The Islanders made the third round of the playoffs in consecutive seasons with a ton of help from their deadline acquisitions. They have had to sacrifice many draft picks because of this, so when the entry draft came this summer, general manager Lou Lamoriello had more time on his hands than most of his counterparts. The New Jersey Devils were given New York’s first and second-round picks as a product of the trades for Kyle Palmieri and Travis Zajac, in addition to the Andy Greene deal before the pandemic. The team did recoup a second-rounder from Detroit for Nick Leddy, making their first selection 52nd overall.
Aatu Räty, F, Karpat — Liiga (Round 2, Pick 52)
Tristan Lennox, G, Saginaw Spirit — OHL (Round 3, Pick 93)
Cameron Berg, F, Muskegon Lumberjacks — USHL (Round 4, Pick 125)
Eetu Liukas, F, TPS — Liiga (Round 5, Pick 157)
Aleksi Malinen, D, JYP — Liiga (Round 6, Pick 189)
Tomas Machu, D, HC Vitkovice — Czech (Round 7, Pick 221)
The Finnish influence here is noticeable. Half of the Isles’ picks (including their top one) come from Finland. There is also just one American and one Canadian to be seen in this class. This could definitely be a result of the pandemic shortening seasons in North America while Europe played an actual season. Given that the team did not have a first-round pick, they did very well. The Islanders have a very weak farm system, making this year’s draft key for them.
The best pick and worst pick could both be the same guy. Raty was projected by many to be a potential first-overall draft pick about two years ago. He was on the World Juniors team for Finland in 2019-20 but had a very rough 2020-21 season playing with grown men in Finland. Raty missed Team Finland completely and scored just three goals with three assists in 35 games for Karpat. He still has a ton of talent and poses as a high-risk, high-reward pick. Raty has already shown his potential in the week following the draft in the World Junior Summer Showcase. Playing against people his own age, Raty led the four-team tournament with 14 points in six games.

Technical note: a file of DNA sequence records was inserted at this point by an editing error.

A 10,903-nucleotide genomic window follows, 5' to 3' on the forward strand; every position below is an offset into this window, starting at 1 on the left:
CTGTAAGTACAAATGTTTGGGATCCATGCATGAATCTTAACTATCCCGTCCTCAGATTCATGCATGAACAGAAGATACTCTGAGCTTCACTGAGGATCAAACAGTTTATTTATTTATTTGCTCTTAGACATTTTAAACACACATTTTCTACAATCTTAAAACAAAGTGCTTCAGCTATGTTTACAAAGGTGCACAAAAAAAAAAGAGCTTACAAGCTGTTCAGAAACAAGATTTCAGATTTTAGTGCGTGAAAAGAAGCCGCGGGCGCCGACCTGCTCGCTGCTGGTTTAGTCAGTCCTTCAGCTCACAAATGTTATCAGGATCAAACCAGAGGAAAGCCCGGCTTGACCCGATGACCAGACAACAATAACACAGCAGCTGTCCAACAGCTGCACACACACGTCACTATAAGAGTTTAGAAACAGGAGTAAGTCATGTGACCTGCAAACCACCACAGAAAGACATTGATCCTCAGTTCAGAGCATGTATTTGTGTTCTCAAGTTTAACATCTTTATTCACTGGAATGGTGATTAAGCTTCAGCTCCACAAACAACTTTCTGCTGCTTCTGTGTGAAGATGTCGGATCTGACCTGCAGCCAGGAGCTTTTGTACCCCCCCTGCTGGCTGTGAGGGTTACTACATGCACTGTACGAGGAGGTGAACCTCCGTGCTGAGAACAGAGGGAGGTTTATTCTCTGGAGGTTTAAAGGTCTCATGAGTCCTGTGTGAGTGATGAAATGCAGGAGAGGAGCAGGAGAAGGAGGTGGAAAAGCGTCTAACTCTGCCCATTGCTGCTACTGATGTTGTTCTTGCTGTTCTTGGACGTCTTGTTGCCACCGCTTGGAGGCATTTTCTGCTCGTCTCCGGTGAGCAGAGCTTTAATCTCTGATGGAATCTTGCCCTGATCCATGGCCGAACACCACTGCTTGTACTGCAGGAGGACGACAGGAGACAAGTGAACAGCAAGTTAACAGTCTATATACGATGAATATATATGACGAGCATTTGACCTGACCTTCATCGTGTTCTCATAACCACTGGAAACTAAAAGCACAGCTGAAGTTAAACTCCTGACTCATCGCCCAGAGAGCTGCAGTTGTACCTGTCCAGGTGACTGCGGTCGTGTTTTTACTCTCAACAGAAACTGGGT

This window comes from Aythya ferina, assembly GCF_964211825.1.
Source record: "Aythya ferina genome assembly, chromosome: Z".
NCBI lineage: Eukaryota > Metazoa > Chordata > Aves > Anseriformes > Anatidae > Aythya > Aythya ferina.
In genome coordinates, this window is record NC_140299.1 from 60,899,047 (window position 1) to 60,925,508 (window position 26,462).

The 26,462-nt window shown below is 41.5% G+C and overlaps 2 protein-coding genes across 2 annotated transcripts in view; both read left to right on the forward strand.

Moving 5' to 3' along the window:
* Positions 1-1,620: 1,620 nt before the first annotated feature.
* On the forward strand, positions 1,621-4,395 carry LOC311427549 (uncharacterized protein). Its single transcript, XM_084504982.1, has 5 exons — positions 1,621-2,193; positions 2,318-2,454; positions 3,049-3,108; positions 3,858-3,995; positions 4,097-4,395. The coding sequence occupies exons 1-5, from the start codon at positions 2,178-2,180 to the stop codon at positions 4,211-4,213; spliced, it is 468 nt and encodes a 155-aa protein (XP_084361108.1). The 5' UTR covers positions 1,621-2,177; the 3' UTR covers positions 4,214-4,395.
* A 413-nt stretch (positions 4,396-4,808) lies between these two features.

Calling a third-round pick a bad selection is unfair, especially right after the draft. But for the total class, this is the biggest question for New York. They went with Lennox, who could potentially be a backup to Ilya Sorokin down the line. However, after the team drafted Jakub Skarek in the third round of 2018 and Henrik Tikkanen with their final selection of 2020, organizational goaltending depth was more of a choice than a requirement here. The six-foot-four Lennox will get to work with world-class goaltending coaches Mitch Korn and Piero Greco on the Island, which is a huge bonus. But in 33 OHL games in 2019-20, he posted a save percentage of .876.
Sixth-rounder Malinen is a six-foot left-handed defender who has played a lot of games at the highest level in Finland for someone drafted in his round. He played in 30 games last season in Liiga and made Finland’s U18 World Junior team, scoring a goal in seven games. Scouting reports describe Malinen as a transitional skater who can take the puck up the ice with ease, something the big club needs in the organization badly.
Given their circumstances, the Islanders just had to go with the best player available a ton and they succeeded with their first pick but not as much with the rest of the draft. The Islanders’ organization has excelled at drafting talent in the mid-rounds; look at Sorokin, Adam Pelech, and Scott Mayfield, three key contributors for them. So, do not count out their class for not having a top pick. They were still able to pick a top-round talent in Raty, giving them a chance at unlocking potential this summer.
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